David Ferrer wins second title of 2015 in Rio, veterans Simon, Karlovic, add titles in Marseille and Delray
Steen Kirby, Tennis Atlantic
David Ferrer took advantage of a relatively easy draw for a 500 level event in Rio, and captured his second title of the 2015 season with a 6-2 6-3 drubbing of Fabio Fognini. Ferrer broke early on against Fognini, and shellacked him the rest of the way. Though a few games were close, Ferrer broke Fognini’s desire by the time he got his first break of the second set and went up 6-2 5-1, eventually closing it out 6-3. His movement and shotmaking were top quality, while Fognini lacked consistency.
Previously in the tournament, Ferrer, who has lost just once this year, defeated Daniel Gimeno-Traver in straights, Thiemo De Bakker via retirement from a set up, Juan Monaco in 3 sets, 6-2 in the third, and surprise semifinalist Andreas Haider-Maurer in straights. Haider-Maurer upset Tommy Robredo en route to the semis in a great week for the veteran dirtballer.
Fognini, who was in atrocious form going into this tournament, recaptured some of his previous top 15 ability on clay and scored wins over Jiri Vesely in 3 sets, Pablo Andujar in straights, and Federico Delbonis in 3 sets, before shocking Rafael Nadal 7-5 in the third set to reach the final. With the exception of the Andujar match, all of Fognini’s contests were remarkable to watch this week. He got breadsticked in the opening set against Vesely, and looked listless, but stormed his way back to win a second set tiebreak 9-7, after which Vesely collapsed. Against Delbonis he generated more than a half dozen match points over two sets (he lost the second set tiebreak 10-8 after taking the first set), in the third he took the tiebreak 11-9 in the longest match of his career that ended after midnight in Rio. Again Nadal he was also breadsticked in the opening set, in a match that appeared routine, but stormed his way back to win the final two sets.
Martin Klizan and Philipp Oswald formed a winning partnership in the doubles, they defeated Pablo Andujar and Oliver Marach in the doubles final, as Oswald beat his countryman Marach.
Gilles Simon won his first title in over a season, and his second career Marseille title (the other came in 2007) with a nailbiting 6-4 1-6 7-6 victory over his countryman Gael Monfils. The win will help Simon stay in the top 20, and he beat Monfils even while winning 7 fewer total points, and generating fewer break point chances (8 compared to 11). In the third, both players broke once, and Simon took the final set tiebreak 7-4.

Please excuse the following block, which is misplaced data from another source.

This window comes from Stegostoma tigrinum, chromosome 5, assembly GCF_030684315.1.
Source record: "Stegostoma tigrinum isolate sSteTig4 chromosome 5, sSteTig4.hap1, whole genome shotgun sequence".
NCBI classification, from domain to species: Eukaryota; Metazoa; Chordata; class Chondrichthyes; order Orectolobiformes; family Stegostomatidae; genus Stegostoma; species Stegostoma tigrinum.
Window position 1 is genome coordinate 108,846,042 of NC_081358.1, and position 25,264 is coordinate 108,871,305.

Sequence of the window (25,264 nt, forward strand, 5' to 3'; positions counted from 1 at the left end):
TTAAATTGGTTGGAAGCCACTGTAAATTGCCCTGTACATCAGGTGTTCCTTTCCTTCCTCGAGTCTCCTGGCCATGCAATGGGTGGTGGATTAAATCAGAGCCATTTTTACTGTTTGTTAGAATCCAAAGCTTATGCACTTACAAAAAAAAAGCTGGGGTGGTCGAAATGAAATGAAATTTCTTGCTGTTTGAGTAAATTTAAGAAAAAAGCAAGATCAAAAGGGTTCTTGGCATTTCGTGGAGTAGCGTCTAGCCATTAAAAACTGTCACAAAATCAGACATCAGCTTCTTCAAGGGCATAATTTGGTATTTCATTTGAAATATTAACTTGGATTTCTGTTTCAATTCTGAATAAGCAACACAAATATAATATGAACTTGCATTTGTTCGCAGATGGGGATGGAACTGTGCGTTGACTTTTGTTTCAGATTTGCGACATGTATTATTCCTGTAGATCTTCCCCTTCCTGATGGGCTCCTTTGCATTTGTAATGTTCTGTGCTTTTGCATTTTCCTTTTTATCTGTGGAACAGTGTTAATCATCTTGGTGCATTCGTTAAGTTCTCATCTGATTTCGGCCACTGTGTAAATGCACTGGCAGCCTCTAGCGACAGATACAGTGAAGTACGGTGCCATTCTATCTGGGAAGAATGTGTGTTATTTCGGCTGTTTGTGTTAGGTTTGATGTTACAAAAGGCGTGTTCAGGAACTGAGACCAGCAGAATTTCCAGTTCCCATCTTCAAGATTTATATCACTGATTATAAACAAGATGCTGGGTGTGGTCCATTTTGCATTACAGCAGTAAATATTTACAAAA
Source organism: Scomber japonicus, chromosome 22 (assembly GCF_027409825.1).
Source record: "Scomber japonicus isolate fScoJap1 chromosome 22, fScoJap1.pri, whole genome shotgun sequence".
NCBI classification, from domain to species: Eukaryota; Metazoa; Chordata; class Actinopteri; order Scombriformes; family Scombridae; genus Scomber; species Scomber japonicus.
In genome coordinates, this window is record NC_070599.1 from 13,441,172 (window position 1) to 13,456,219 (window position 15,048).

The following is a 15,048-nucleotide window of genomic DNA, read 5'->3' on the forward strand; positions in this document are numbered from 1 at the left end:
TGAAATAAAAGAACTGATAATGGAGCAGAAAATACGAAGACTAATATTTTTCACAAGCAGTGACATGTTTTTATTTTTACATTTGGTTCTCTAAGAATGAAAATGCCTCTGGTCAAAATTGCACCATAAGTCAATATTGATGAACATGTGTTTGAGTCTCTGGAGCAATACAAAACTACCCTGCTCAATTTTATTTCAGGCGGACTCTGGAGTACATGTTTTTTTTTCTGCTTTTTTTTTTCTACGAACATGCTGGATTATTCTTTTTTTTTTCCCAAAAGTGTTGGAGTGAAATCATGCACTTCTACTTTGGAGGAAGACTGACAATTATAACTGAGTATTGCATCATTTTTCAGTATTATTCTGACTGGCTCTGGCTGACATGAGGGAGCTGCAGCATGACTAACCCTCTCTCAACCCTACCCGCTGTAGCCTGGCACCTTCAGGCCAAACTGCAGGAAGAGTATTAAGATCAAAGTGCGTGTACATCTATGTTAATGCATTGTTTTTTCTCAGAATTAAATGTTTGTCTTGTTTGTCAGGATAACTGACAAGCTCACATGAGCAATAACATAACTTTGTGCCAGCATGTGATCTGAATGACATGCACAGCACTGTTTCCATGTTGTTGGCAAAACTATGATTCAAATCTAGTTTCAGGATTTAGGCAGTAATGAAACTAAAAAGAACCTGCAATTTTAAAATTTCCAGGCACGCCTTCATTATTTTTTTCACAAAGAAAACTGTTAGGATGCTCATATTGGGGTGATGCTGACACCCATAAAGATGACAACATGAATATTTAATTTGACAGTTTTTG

Simon beat Pierre-Hugues Herbert from a set up via retirement, and then beat Borna Coric in 3 sets, Jeremy Chardy in 2 sets, and Sergiy Stakhovsky from a set down, in 3 sets. Stakohovsky upset Stan Wawrinka this week in a massive win for him.
Monfils again played well on home soil, beating Alex Zverev, Andrey Kuznetsov, Simone Bolelli and Roberto Bautista Agut without dropping a set.
Marin Draganja and Henri Kontinen won the doubles title over UK duo Colin Fleming and Jonathan Marray.
Ivo Karlovic joined Simon as a veteran champion this week, the old school, big serving 35 year old beat an in-form Donald Young 6-3 6-3 with 13 aces and 3 breaks of serve. Young generated 7 break point chances against the Croat but no success at taking them as he lost his second career ATP final. The title is the sixth of Karlovic’s career, and his first since 2013, Karlovic moves to 6-7 in ATP finals and did one better than his 2010 final in Delray.
Dr. Ivo performed successful surgeries against Dustin Brown in 3 sets, Thanasi Kokkinakis, Steve Johnson, and Adrian Mannarino all in straights.
Young continued his strong run of play with wins over Ivan Dodig, Alejandro Gonzalez, Alex Dolgopolov and Bernard Tomic this week, the latter two wins coming in 3 sets. Also notable is Yoshihito Nishioka, the Japanese teenager reached his first ever ATP quarterfinal, by qualifying and defeating Igor Sijsling and Marinko Matosevic in straight sets, before losing to Tomic.
The Bryans won a doubles title on home soil over Raven Klaasen and Leander Paes.
On an interesting sidenote, a total of 7 main draw singles retirements took place in one day (2 in Delray, 4 in Rio, 1 in Marseille), 8 total retirements took place on tour this week, in what seems like a high number for a week on the ATP tour.